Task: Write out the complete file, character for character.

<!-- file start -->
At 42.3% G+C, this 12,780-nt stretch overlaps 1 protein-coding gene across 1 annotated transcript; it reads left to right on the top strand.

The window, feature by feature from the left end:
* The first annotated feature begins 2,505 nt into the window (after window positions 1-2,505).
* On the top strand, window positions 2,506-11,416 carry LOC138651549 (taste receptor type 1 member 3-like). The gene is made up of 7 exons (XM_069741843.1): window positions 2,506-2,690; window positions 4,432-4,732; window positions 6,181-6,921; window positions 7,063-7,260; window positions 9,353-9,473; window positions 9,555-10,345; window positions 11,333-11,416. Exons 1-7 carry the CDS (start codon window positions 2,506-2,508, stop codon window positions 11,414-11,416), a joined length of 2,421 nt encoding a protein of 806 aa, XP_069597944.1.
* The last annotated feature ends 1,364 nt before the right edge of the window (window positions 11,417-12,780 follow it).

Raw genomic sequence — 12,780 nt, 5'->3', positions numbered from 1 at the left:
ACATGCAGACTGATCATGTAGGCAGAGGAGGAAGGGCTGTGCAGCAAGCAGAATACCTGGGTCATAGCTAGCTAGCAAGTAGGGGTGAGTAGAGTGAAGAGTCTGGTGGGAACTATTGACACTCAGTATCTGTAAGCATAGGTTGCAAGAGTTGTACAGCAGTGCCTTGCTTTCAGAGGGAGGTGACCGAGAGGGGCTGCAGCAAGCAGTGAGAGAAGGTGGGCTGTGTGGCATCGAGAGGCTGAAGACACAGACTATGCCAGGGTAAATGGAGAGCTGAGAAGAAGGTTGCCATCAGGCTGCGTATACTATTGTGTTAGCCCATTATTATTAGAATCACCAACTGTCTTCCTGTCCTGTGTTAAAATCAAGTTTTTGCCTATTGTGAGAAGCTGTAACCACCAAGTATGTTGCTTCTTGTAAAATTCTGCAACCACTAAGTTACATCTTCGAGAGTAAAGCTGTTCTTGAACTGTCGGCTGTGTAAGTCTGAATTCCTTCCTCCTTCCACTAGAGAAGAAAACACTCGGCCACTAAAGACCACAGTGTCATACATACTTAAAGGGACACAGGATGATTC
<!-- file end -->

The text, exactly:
At 42.3% G+C, this 12,780-nt stretch overlaps 1 protein-coding gene across 1 annotated transcript; it reads left to right on the top strand.

The window, feature by feature from the left end:
* The first annotated feature begins 2,505 nt into the window (after window positions 1-2,505).
* On the top strand, window positions 2,506-11,416 carry LOC138651549 (taste receptor type 1 member 3-like). The gene is made up of 7 exons (XM_069741843.1): window positions 2,506-2,690; window positions 4,432-4,732; window positions 6,181-6,921; window positions 7,063-7,260; window positions 9,353-9,473; window positions 9,555-10,345; window positions 11,333-11,416. Exons 1-7 carry the CDS (start codon window positions 2,506-2,508, stop codon window positions 11,414-11,416), a joined length of 2,421 nt encoding a protein of 806 aa, XP_069597944.1.
* The last annotated feature ends 1,364 nt before the right edge of the window (window positions 11,417-12,780 follow it).

Raw genomic sequence — 12,780 nt, 5'->3', positions numbered from 1 at the left:
ACATGCAGACTGATCATGTAGGCAGAGGAGGAAGGGCTGTGCAGCAAGCAGAATACCTGGGTCATAGCTAGCTAGCAAGTAGGGGTGAGTAGAGTGAAGAGTCTGGTGGGAACTATTGACACTCAGTATCTGTAAGCATAGGTTGCAAGAGTTGTACAGCAGTGCCTTGCTTTCAGAGGGAGGTGACCGAGAGGGGCTGCAGCAAGCAGTGAGAGAAGGTGGGCTGTGTGGCATCGAGAGGCTGAAGACACAGACTATGCCAGGGTAAATGGAGAGCTGAGAAGAAGGTTGCCATCAGGCTGCGTATACTATTGTGTTAGCCCATTATTATTAGAATCACCAACTGTCTTCCTGTCCTGTGTTAAAATCAAGTTTTTGCCTATTGTGAGAAGCTGTAACCACCAAGTATGTTGCTTCTTGTAAAATTCTGCAACCACTAAGTTACATCTTCGAGAGTAAAGCTGTTCTTGAACTGTCGGCTGTGTAAGTCTGAATTCCTTCCTCCTTCCACTAGAGAAGAAAACACTCGGCCACTAAAGACCACAGTGTCATACATACTTAAAGGGACACAGGATGATTC